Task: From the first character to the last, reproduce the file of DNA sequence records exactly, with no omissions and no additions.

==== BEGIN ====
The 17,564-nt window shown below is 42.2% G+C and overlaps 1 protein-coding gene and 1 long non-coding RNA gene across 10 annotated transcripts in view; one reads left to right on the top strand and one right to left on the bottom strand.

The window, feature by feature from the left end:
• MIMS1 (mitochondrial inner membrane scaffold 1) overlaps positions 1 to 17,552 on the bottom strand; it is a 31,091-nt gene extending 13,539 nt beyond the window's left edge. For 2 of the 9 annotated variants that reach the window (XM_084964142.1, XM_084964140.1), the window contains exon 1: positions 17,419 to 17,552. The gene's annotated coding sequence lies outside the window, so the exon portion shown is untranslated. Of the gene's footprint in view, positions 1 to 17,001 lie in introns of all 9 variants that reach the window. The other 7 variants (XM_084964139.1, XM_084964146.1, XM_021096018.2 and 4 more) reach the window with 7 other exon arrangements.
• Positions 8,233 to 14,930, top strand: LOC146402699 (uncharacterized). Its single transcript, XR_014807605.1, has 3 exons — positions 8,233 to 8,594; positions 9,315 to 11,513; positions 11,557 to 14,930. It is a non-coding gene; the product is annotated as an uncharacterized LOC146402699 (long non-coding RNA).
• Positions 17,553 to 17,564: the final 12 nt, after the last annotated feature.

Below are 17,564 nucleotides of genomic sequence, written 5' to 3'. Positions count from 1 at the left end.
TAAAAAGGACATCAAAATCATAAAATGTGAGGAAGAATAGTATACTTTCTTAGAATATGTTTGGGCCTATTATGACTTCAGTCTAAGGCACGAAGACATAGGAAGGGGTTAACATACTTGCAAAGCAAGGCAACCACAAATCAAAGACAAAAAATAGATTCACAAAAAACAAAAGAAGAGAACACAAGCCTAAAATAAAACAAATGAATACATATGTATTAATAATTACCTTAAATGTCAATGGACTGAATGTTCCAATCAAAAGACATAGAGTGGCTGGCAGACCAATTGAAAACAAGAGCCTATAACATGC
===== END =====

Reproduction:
The 17,564-nt window shown below is 42.2% G+C and overlaps 1 protein-coding gene and 1 long non-coding RNA gene across 10 annotated transcripts in view; one reads left to right on the top strand and one right to left on the bottom strand.

The window, feature by feature from the left end:
• MIMS1 (mitochondrial inner membrane scaffold 1) overlaps positions 1 to 17,552 on the bottom strand; it is a 31,091-nt gene extending 13,539 nt beyond the window's left edge. For 2 of the 9 annotated variants that reach the window (XM_084964142.1, XM_084964140.1), the window contains exon 1: positions 17,419 to 17,552. The gene's annotated coding sequence lies outside the window, so the exon portion shown is untranslated. Of the gene's footprint in view, positions 1 to 17,001 lie in introns of all 9 variants that reach the window. The other 7 variants (XM_084964139.1, XM_084964146.1, XM_021096018.2 and 4 more) reach the window with 7 other exon arrangements.
• Positions 8,233 to 14,930, top strand: LOC146402699 (uncharacterized). Its single transcript, XR_014807605.1, has 3 exons — positions 8,233 to 8,594; positions 9,315 to 11,513; positions 11,557 to 14,930. It is a non-coding gene; the product is annotated as an uncharacterized LOC146402699 (long non-coding RNA).
• Positions 17,553 to 17,564: the final 12 nt, after the last annotated feature.

Below are 17,564 nucleotides of genomic sequence, written 5' to 3'. Positions count from 1 at the left end.
TAAAAAGGACATCAAAATCATAAAATGTGAGGAAGAATAGTATACTTTCTTAGAATATGTTTGGGCCTATTATGACTTCAGTCTAAGGCACGAAGACATAGGAAGGGGTTAACATACTTGCAAAGCAAGGCAACCACAAATCAAAGACAAAAAATAGATTCACAAAAAACAAAAGAAGAGAACACAAGCCTAAAATAAAACAAATGAATACATATGTATTAATAATTACCTTAAATGTCAATGGACTGAATGTTCCAATCAAAAGACATAGAGTGGCTGGCAGACCAATTGAAAACAAGAGCCTATAACATGC